3.6. test implementation

Similar to implementation configuration, test implementation configuration is used to specify the dependencies which are available during the compile and runtime of tests. For Example, Junit and Mocking libraries are only needed while compiling or executing the tests.

3.7. testCompileOnly

Similar to compile Only the dependencies are only available at test class compilation but not at the runtime of the tests.

3.8. testRuntimeOnly

Similar to runtimeOnly, these dependencies are available at executing the tests, but not at the compilation of tests.

All the above are the configurations provided by the Gradle by default, by we can use custom configurations, specify these custom configurations in custom tasks. Gradle also supports the inheritance in the configuration. We can use extends from the property on the configuration to specify the base configuration.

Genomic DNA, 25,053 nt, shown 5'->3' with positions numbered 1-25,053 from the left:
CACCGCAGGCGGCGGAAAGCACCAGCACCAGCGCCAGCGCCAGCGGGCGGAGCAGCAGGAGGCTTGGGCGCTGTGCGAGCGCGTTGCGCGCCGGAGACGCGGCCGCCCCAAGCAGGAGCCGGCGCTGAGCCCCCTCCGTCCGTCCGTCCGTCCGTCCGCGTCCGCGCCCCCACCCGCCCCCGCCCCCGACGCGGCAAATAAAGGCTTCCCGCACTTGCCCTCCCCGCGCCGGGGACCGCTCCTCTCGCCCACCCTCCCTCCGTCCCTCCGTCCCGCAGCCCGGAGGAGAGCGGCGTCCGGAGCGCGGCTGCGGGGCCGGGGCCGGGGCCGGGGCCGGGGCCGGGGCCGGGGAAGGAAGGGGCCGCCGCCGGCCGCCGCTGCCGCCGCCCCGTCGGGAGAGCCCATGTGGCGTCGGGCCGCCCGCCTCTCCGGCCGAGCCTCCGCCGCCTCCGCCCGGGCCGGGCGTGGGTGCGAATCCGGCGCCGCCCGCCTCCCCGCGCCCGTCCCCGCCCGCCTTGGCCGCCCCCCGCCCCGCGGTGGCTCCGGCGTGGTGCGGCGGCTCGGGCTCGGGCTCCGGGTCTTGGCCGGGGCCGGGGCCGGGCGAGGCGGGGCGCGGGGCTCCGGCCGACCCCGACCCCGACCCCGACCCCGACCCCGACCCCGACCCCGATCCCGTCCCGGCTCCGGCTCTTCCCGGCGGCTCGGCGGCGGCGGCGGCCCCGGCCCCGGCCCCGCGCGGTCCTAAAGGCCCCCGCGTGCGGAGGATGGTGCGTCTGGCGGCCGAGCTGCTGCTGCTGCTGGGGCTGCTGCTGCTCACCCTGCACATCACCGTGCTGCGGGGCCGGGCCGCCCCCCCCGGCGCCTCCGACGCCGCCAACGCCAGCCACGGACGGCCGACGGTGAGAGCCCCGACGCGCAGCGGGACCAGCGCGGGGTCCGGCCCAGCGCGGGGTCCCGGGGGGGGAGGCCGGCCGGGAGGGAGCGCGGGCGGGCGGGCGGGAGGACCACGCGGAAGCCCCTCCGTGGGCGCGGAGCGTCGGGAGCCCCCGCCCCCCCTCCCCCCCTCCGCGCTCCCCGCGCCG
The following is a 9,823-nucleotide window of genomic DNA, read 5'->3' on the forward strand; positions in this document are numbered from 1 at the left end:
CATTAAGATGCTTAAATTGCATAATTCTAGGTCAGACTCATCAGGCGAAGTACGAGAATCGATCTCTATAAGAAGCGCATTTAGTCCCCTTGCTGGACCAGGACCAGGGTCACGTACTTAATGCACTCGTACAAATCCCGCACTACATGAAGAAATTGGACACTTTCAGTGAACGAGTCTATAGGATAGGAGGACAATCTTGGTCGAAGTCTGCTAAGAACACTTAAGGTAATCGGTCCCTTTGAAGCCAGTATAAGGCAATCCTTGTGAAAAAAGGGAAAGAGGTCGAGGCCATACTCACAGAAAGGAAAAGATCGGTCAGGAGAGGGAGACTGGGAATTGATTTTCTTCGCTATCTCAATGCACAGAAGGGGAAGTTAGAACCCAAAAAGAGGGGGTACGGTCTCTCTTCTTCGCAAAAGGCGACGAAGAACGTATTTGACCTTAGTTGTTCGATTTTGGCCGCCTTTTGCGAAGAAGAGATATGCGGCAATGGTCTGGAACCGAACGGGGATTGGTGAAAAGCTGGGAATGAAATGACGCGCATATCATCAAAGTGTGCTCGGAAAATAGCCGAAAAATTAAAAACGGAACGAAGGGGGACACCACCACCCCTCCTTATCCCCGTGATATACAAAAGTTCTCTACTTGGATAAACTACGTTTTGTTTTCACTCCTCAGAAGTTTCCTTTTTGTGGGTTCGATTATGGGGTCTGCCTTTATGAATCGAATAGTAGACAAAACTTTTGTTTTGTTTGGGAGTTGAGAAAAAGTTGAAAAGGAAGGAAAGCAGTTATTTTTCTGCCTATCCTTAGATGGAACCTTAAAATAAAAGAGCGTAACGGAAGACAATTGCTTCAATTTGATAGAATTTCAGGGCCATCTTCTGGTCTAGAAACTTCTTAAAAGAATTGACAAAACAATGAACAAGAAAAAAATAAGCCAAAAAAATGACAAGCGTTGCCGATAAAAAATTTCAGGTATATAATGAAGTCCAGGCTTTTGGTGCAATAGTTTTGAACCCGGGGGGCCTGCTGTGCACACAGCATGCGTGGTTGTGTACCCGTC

configurations {
  testCompileOnly.extendsFrom compileOnly

Where all complete configuration dependencies will be copied to testCompileOnly Configuration, which will remove the duplicate specifications in the Gradle build file.

4. Gradle Configuration – Conclusion

In the current blog, we learned about the Gradle build tool and added advantages of Gradle over Maven, Ant build tools. We leaned the Gradle configuration in detail, where how to specify the dependencies at each configuration level.

In this article, I’ll depict everything you ever engineer need to mindful of Java Web application utilizing Gradle. I’ve finished numerous enormous Java ventures that would’ve been conceivable Gradle. It offers rapidly oversee and transportability. Utilizing Gradle to simple arrange amazing in your undertakings.

Vipul Patel

Vipul Patel is a Senior Java Technical Lead working at Aegis Software Pvt Ltd. Vipul is having 10+ years of experience in Java Development, having strong hands-on Spring, Spring Boot, EJB, Hibernate & Apache Spark. Vipul manages Java Practices at Aegis Group that includes Projects from Multinational clients across the world.
Notify of

This site uses Akismet to reduce spam. Learn how your comment data is processed.

1 Comment
Newest Most Voted
Inline Feedbacks
View all comments
Nick Christopher
Nick Christopher
3 years ago

Gradle used to depend on Groovy as a DSL, for a while now however it is equally happy using Kotlin.

Back to top button